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Visiting professor addresses prison radicalization, terrorism

By Crystal Lee
On April 29, 2011

  • Mark Hamm, professor of criminology at Indiana State University, spoke to students and faculty Thursday. Photo courtesy of Indiana State University

Mark Hamm, Professor of Criminology at Indiana State University, admits that his academic interest has narrowed significantly over the years.

"I'm interested in people who were not terrorists when they went to prison, but were terrorists when they got out of prison," he said.

Students and faculty engaged in discussion in the Julian auditorium yesterday afternoon, facilitated by the Prindle Institute for Ethics, following a lecture by Hamm entitled "Prisoner Radicalization."

Cas Mudde, associate professor of Political Science at DePauw, helped coordinate Hamm's visit and was eager for him to speak.

"He is one of the few people who actually does research on things on the edge by talking to people," he said. "He offers insight that most students at DePauw wouldn't actually know about."

Hamm said the focus of his lecture would be on radicalization within prisons in U.S. and Britain. The US Department of Justice defines radicalization as the process by which prisoners adopt extreme views, including beliefs that violent measures must be taken for political or religious purposes.

Hamm presented research on the topic based on a study he completed between 2005-2007. While he researched 30 prisons, he chose to focus on research done at Folsom Prison, a maximum-security prison located 30 miles from Sacramento, Calif.

Today, inmates are triple bunked by race. Though the institution was has a capacity of about 1,800, there were more than 4,400 in the facility at the time Hamm conducted his study.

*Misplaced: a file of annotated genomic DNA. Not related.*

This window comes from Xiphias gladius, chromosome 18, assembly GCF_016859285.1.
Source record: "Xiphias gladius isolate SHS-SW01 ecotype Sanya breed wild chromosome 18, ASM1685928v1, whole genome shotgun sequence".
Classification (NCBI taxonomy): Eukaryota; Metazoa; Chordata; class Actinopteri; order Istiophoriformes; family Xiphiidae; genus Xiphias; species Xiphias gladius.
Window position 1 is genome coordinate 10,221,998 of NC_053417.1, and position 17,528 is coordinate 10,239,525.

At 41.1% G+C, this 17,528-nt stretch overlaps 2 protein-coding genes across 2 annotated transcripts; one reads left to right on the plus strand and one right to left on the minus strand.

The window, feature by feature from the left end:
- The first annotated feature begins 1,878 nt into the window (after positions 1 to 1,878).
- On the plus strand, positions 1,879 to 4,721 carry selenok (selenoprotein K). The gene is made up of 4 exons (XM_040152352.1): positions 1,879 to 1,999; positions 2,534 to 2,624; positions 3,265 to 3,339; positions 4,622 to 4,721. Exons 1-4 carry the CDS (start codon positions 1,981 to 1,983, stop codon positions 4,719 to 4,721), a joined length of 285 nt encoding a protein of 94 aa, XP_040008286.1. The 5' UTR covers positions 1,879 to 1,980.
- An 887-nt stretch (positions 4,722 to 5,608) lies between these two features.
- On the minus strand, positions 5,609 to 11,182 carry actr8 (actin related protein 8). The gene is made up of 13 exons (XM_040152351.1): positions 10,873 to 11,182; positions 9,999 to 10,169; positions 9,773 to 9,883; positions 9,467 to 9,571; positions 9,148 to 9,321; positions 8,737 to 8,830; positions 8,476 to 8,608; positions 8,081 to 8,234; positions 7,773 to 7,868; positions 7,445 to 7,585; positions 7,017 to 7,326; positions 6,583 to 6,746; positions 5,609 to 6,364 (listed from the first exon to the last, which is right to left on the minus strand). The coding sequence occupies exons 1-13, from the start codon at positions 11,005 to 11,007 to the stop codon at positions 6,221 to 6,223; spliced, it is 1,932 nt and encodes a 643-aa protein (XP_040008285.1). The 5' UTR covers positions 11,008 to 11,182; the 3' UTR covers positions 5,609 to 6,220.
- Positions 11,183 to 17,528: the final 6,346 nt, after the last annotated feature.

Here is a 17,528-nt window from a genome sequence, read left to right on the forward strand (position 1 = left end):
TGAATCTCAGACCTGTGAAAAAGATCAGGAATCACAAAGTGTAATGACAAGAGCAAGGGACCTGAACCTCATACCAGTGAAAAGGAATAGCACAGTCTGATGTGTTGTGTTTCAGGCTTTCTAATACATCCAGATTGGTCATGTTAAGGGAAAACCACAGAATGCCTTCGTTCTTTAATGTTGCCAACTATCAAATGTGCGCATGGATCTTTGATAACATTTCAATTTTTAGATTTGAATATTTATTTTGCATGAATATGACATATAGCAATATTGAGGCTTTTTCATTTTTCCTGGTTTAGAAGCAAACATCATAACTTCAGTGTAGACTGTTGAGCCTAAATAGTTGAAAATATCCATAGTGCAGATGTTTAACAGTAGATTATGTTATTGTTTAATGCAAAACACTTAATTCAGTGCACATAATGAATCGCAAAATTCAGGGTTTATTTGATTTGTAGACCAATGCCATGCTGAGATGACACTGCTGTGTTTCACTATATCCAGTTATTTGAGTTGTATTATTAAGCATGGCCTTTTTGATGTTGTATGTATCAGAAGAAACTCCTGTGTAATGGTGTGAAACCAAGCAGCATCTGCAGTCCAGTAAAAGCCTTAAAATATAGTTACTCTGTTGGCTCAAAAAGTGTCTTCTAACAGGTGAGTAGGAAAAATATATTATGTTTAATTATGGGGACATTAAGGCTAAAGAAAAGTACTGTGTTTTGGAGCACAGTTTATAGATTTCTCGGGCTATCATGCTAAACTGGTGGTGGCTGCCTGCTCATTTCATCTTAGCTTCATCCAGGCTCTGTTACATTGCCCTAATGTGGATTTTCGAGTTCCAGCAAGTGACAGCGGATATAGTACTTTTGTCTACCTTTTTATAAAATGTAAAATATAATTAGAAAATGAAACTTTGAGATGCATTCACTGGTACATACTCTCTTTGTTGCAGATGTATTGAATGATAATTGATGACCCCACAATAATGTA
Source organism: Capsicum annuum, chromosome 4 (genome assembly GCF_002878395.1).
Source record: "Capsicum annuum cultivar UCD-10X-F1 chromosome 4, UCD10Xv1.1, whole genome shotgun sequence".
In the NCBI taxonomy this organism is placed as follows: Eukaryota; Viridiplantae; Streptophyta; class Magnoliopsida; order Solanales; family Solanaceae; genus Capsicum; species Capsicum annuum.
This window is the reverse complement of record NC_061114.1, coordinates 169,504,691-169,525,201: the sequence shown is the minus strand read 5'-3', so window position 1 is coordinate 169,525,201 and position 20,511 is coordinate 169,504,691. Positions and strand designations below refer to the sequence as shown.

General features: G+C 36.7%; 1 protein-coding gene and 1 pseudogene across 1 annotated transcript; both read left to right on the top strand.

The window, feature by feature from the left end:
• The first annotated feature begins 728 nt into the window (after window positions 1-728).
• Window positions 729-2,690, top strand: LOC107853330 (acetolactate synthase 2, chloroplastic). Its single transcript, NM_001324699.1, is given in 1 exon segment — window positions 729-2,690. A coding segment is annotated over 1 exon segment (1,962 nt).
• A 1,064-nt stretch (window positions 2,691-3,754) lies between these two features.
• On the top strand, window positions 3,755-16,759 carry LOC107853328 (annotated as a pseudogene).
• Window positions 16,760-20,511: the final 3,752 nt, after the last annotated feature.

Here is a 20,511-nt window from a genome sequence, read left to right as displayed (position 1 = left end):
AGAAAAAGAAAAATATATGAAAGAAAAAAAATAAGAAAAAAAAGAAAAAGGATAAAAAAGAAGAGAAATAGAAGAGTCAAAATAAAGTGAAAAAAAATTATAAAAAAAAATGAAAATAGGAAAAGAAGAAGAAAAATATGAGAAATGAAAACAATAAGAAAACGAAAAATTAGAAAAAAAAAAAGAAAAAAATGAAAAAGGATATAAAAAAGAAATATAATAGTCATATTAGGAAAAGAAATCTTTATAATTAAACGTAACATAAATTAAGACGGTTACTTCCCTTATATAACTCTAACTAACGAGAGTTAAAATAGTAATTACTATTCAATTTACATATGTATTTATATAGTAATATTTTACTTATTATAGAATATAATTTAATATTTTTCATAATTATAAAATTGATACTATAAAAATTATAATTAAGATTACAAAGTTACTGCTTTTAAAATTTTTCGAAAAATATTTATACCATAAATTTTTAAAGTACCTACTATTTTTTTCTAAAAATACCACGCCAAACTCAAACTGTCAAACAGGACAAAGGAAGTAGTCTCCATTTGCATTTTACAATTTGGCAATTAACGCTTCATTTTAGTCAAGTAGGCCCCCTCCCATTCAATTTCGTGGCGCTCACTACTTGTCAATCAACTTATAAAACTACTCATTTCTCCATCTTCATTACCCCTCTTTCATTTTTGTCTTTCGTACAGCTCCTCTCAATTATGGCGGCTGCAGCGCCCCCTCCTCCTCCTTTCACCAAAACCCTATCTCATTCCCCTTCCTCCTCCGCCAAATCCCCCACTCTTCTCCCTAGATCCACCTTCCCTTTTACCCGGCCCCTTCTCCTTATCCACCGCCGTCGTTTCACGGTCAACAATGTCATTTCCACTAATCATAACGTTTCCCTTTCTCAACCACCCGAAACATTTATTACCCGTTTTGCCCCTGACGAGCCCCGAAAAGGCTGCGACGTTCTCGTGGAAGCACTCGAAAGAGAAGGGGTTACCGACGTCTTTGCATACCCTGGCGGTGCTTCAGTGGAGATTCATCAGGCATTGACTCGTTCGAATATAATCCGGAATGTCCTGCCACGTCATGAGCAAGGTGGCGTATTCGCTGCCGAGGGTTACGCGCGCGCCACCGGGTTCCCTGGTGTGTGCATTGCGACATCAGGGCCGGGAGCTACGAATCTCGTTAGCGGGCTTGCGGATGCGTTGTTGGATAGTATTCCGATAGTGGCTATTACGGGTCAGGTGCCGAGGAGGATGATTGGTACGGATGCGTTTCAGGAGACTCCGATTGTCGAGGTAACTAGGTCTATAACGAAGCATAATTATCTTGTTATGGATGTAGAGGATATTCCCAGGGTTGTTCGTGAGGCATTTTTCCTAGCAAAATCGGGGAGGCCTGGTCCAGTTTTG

"Maximum security is more likely to produce radicalized prisoners," said Hamm. "They're basically living in a media stone age. Overcrowding is at the basis of everything."

Hamm also noted that in overcrowded maximum-security prisons' yards are more politically charged. Increased violence and gang activity are also attributed to severe overcrowding.

"The conditions of incarceration matter," said Hamm. "I didn't necessarily find radicalization to be a problem in well-managed, under-crowded, well-staffed institutions."

Understaffed institutions are not able to offer specialized support for every inmate.

"Religion is sort of the last outpost," Hamm said. "There's no more work, there's no more rehabilitation, there's no more treatment. Often times they are seductive, millenarian, apocalyptic, end of the world religious orientations."

Hamm concluded the lecture by outlining five steps he deems necessary for de-radicalization: acknowledge the problem where it exists, close Guantanamo, improve information management on religion, reduce overcrowding, and support self-help programs by inmates in prison for life.

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